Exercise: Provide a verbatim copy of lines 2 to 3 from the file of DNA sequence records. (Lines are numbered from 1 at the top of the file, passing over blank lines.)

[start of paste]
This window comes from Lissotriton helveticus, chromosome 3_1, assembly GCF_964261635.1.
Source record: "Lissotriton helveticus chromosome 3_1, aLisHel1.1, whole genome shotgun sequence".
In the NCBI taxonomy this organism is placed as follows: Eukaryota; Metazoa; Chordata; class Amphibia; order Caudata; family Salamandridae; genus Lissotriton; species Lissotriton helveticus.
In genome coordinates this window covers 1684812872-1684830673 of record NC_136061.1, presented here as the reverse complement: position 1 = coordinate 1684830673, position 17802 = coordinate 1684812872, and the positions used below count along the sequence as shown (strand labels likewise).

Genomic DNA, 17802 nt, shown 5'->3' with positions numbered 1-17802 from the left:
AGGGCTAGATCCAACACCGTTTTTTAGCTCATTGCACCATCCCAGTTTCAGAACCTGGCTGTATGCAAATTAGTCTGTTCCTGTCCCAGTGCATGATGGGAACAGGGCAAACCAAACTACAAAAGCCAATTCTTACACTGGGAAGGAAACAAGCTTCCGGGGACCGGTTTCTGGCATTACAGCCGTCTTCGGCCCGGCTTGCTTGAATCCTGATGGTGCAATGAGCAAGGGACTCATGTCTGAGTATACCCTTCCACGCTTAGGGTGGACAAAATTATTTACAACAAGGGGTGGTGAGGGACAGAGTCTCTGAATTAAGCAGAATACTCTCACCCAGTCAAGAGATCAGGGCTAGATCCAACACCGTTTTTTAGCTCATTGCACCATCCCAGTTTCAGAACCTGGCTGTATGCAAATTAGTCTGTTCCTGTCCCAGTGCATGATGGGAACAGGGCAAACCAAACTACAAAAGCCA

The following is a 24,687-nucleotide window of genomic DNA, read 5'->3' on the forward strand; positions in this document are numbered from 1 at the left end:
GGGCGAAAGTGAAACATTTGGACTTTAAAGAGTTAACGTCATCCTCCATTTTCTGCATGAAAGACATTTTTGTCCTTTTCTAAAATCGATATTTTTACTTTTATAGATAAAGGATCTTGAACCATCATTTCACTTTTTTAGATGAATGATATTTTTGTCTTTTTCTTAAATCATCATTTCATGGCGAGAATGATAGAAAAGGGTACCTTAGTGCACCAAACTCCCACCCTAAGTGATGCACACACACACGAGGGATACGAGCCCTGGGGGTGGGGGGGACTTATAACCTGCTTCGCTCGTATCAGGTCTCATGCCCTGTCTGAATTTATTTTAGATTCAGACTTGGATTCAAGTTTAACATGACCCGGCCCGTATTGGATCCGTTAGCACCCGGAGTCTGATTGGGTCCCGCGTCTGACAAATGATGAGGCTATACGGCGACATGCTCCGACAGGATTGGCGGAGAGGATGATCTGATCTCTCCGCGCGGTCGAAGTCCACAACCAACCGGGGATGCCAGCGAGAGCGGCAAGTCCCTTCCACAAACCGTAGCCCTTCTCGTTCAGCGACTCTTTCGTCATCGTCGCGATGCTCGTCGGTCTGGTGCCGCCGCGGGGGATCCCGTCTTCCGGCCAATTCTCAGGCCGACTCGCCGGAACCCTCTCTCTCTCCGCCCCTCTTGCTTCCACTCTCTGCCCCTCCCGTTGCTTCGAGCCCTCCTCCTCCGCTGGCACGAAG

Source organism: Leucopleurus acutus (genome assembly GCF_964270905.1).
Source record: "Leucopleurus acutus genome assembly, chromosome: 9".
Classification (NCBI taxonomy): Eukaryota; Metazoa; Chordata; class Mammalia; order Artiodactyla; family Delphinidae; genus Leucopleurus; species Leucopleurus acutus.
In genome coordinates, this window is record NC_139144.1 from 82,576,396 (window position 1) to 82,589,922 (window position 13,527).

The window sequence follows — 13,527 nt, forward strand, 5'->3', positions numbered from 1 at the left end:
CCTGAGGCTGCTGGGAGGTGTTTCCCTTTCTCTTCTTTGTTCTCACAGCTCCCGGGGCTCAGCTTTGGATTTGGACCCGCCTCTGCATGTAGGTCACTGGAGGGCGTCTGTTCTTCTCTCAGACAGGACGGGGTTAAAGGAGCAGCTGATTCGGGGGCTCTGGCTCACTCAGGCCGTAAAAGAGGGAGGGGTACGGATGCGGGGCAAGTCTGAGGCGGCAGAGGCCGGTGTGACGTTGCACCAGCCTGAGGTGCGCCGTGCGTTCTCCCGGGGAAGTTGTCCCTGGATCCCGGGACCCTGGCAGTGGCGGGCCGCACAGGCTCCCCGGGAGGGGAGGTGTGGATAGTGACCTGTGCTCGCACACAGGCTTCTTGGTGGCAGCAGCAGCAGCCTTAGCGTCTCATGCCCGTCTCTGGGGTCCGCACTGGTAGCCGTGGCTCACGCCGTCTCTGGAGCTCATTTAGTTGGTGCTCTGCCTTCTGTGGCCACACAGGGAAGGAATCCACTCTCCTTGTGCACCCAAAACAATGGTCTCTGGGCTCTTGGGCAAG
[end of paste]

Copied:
Source record: "Lissotriton helveticus chromosome 3_1, aLisHel1.1, whole genome shotgun sequence".
In the NCBI taxonomy this organism is placed as follows: Eukaryota; Metazoa; Chordata; class Amphibia; order Caudata; family Salamandridae; genus Lissotriton; species Lissotriton helveticus.